Thanks for a great post. I’m working in Australia and am also very interested in the possibilities outlined in Instructional Rounds in Education… Would love to hear more around the Cambridge model, and to get contact details for practitioners currently involved, especially with Thomas Fowler-Finn who I think has already done some work setting up Instructional Rounds over here!

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  • But is education really like health care?
    Is ignorance like a disease: a dysfunction in need of treatment? Or is it merely a condition of being human?
    The problem with connecting the ideas of ignorance and disease is that it commits us to the proposition that all ignorant people can be rehabilitated to some satisfactory state of understanding (or intellectual health). And that, in turn, forces us to evaluate the learners according to some set standard that we call satisfactory; this standard inevitably becomes the goal of teachers who are judged on their ability to get their students to that standard.
    And by and by the teacher begins to teach to that standard rather than to the natural impetus of the instructional narrative. And in the process, the concepts lose their internal connectivity—they lose their meaningfulness as necessary parts to the whole. The teacher, believing fervently that it’s his job to save the patient, feels himself a failure and in need of some new instructional theory, which of course is on the way.
    By no means am I saying that the “doctor” analogy invented this way of thinking. Educators have long suffered under the pretense that ignorance is a dysfunction in need of treatment. This new line of thinking—the “rounds” philosophy—is merely a symbolic expression of that idea.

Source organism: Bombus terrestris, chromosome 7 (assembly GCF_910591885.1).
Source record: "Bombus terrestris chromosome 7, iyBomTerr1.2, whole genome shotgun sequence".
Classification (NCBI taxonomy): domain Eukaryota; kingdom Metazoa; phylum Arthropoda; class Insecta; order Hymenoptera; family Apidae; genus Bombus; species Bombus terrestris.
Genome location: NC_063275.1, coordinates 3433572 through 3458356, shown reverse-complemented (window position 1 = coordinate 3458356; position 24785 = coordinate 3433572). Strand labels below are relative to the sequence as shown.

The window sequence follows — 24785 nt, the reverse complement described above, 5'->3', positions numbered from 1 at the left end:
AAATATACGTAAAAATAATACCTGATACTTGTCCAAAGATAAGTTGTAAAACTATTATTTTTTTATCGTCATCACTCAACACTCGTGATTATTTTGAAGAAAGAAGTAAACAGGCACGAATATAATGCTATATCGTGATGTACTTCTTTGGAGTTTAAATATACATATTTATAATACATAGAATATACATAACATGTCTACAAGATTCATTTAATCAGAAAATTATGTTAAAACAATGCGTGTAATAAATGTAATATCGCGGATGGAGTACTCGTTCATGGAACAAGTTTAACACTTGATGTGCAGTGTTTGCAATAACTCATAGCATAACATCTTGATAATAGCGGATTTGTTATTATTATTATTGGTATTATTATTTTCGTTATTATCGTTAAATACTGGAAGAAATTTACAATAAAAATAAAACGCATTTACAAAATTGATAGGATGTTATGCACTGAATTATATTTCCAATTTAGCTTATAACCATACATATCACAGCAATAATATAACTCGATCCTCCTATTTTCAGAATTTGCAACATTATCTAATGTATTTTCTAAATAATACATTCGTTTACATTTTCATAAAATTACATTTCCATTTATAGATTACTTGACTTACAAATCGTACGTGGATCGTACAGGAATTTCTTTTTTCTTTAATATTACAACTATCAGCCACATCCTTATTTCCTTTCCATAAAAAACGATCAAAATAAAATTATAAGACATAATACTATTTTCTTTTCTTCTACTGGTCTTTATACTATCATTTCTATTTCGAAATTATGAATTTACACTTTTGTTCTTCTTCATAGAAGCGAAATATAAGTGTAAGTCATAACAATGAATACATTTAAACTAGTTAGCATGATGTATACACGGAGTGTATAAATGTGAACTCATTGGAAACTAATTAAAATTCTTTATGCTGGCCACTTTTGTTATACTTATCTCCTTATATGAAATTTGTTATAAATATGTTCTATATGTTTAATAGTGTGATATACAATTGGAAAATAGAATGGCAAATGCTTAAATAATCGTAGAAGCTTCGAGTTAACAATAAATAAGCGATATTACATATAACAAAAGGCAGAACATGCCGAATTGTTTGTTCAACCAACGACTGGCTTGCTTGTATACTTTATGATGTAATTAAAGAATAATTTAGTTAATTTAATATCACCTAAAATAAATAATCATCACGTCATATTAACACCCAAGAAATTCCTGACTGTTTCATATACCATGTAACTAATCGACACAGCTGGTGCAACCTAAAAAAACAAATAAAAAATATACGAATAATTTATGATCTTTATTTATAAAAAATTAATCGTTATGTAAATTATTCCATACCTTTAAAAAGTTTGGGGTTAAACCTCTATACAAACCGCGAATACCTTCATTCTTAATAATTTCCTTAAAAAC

I don’t mean to be difficult, but there is a long tradition in American education of uncritical acceptance of new educational philosophies. There’s probably even a longer tradition of regurgitating old ideas and repackaging them into something that looks new. Robert Marzano’s made a profitable career of it. Countless others, known as “consultants”, roam the country during in-service season raking in lots of money doing exactly that.
    Maybe it’s time to consider—as we look at our classrooms full of dying patients—whether it’s time to face a hard reality: learning will always be a function of the talent and energy that teachers and students bring with them into the classroom. There is no way around that fact, at least none that I can see.
    All that said, I earnestly hope that I am wrong and that the “rounds” idea revolutionizes instruction and leads to brighter futures for everyone. There could be nothing greater than that.

  • Jeannie says:

    I enjoyed reading your post and believe that my school district, at least in the cluster in which I teach, practices a sort of “instructional round.” It is called “Vertical Teaming.” This practice involves a group of teachers, as well as some administrators, across grade levels and subject areas, that come together to discuss and push best practices for students across the board. They create common assessments and focus on common skills that all students must know at each grade level. After reading your article, I realized that we have created our own version of “instructional rounds.” Thank you for the information.

  • ms_teacher says:

    I’m curious as to how much Districts have worked with teachers to get buy-in from them. Currently, where I work, there is one school site that is implementing instructional rounds. The problem of practice has been defined by the principal, who also selected the teams from the teachers at the school site. I’ve purchased the book by Dr. Elmore & hope to get the process clarified, but from what I’ve read so far online, teacher buy-in & collaboration are essential.

  • Pat Chamberlain says:

    I am researching the potential of instructional rounds as a means to provide ongoing professional development for systematic change. Specifically, improved professional conversations that result in improved student achievement. This may become my dissertation, but many questions on methodology, subjects etc.